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Friday, April 3, 2020

Bernie Won; He Has Bloomberg to Thank for It

A few semi-random observations about last night’s (fiery! and riveting! in a way only a circular firing squad can be) debate:

After last night, one might be forgiven for thinking these candidates despise each other more than they despise Donald Trump. Trump was largely absent from the proceedings; he didn’t get much attention because the candidates were too busy ripping each other — and Mike Bloomberg — as false prophets. It doesn’t look to me like any of them is capable of uniting what is an increasingly fractured Democratic Party, badly divided between left activists and moderate progressives.

I thought Klobuchar didn’t have a particularly good night, and she needed one to sustain the bit of momentum she’d gained out of her decent showing in New Hampshire. She got visibly angry as the debate went on, and her weirdly intense sideline feud with Buttigieg — it’s clear she’s furious that he’s even allowed on the same stage with her, much less doing better with the voters she believes should be hers — is off-putting. She may have knocked him down a peg, but she didn’t come across at all well in those exchanges either. 

Warren did well for herself by using Bloomberg as a punching bag — they all did but she landed the disqualifying knockout blows — and if she can exceed expectations by finishing a reasonably strong second in Nevada she could potentially revive her flagging candidacy. Then again, the same is even more true of Biden: he actually did pretty well last night, landing a few effective shots at Bloomberg’s target-rich track record — and if he can finish a strong second in Nevada and then win South Carolina, he’ll be anointed (by me, anyway) the “Comeback Septuagenarian” and have real momentum going into Super Tuesday.

My biggest takeaway from the debate, though, is that Bloomberg is shaping up to be exactly what I suspected him to be from the moment he got in: a divisive spoiler candidate who will destroy any chances of the moderate progressive wing of the party to unify behind a single candidate. This should have been the debate where the other candidates ganged up on the clear frontrunner, Bernie Sanders, and fully probed his weaknesses.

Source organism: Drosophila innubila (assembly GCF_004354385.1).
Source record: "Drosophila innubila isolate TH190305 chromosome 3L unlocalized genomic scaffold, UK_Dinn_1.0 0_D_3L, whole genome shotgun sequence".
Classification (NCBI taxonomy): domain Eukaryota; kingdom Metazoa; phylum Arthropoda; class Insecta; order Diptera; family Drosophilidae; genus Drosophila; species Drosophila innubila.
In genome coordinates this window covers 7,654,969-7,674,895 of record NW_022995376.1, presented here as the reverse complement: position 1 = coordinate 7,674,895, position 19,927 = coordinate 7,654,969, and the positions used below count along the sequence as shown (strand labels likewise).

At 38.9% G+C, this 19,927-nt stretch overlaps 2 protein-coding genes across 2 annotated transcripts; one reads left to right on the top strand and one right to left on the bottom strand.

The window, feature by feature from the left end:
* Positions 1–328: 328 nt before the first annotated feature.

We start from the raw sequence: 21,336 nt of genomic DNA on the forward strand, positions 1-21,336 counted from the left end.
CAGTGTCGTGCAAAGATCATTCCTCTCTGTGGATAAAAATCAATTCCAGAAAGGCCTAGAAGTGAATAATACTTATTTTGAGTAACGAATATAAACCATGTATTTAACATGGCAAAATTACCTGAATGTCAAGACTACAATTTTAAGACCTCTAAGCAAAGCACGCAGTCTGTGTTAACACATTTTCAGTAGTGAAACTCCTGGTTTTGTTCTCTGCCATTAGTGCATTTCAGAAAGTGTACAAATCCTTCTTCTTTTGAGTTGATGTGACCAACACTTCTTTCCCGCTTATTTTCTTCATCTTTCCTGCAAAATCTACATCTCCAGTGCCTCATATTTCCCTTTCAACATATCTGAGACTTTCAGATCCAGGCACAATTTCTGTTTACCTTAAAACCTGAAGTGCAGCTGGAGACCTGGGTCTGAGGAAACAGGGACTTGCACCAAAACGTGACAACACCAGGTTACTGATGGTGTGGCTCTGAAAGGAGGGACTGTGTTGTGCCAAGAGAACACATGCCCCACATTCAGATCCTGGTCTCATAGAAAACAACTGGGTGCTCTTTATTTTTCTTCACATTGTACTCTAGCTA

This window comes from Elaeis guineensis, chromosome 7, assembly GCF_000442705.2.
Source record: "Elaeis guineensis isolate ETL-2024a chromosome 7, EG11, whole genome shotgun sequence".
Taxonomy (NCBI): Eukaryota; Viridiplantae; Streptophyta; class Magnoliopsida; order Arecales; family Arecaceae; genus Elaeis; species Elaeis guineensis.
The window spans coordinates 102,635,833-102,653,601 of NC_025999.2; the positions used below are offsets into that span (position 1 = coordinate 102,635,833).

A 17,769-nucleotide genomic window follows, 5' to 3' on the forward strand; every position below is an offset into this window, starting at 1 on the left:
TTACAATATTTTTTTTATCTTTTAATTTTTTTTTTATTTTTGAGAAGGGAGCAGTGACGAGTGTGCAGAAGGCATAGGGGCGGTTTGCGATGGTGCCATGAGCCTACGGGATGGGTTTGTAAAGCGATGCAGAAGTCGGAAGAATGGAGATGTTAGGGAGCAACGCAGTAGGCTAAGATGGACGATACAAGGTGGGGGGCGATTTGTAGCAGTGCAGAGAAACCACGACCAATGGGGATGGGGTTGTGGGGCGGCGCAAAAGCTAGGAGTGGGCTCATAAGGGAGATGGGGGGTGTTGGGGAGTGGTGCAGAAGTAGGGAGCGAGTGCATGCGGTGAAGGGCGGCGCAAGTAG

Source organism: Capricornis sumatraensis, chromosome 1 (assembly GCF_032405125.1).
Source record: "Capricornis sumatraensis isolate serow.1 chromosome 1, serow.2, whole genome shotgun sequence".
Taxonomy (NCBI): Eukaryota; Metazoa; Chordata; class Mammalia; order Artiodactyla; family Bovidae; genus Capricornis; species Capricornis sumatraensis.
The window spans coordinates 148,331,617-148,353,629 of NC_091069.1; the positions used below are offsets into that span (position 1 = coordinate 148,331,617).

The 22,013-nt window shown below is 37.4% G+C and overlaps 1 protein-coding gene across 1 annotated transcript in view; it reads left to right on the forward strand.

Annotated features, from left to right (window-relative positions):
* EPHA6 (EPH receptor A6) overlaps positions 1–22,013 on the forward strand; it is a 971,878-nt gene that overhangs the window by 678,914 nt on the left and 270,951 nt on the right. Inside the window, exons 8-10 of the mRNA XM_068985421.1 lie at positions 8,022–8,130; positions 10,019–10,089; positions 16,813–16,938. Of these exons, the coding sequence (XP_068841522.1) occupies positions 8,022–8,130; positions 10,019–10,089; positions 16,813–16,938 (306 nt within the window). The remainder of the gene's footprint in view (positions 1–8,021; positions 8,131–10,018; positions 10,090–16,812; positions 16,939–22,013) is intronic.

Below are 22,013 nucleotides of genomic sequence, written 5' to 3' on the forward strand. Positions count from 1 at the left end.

Instead, they ganged up on Bloomberg, and he showed (shocking, I know) that an aging patrician billionaire CEO who has spent decades surrounding himself with yes people isn’t likely to, (a) either speak the language of present day Democratic politics, or (b) be nimble enough as a debater to skate away from his long track record of questionable comments and policy choices. By taking the blows that should have fallen on Bernie, and by spending hundreds of millions to prop up his divisive vanity candidacy, Bloomberg’s chief impact on this race is likely to be that he hands the nomination to Sanders. 

To put it another, and more pointed, way, from my vantage point it looks like last night Mike Bloomberg died on the cross of his own hubris, thus absolving Bernie Sanders of his sins. Team Trump must be pleased. 

Sandeep Kaushik
Sandeep Kaushik is a political and public affairs consultant in Seattle. In a previous life, he was a staff writer and political columnist at the Stranger, and did a stint as a Washington State correspondent for Time Magazine and for the Boston Globe, back in the olden days when such positions still existed.

2 COMMENTS

  1. Sandeep, the New Testament may never recover.. . Good analysis. Nobody wants to go after Sanders on his weaknesses, for fear of irrevocably alienating his easily-triggered base. Bloomberg provided the ideal alternate target.

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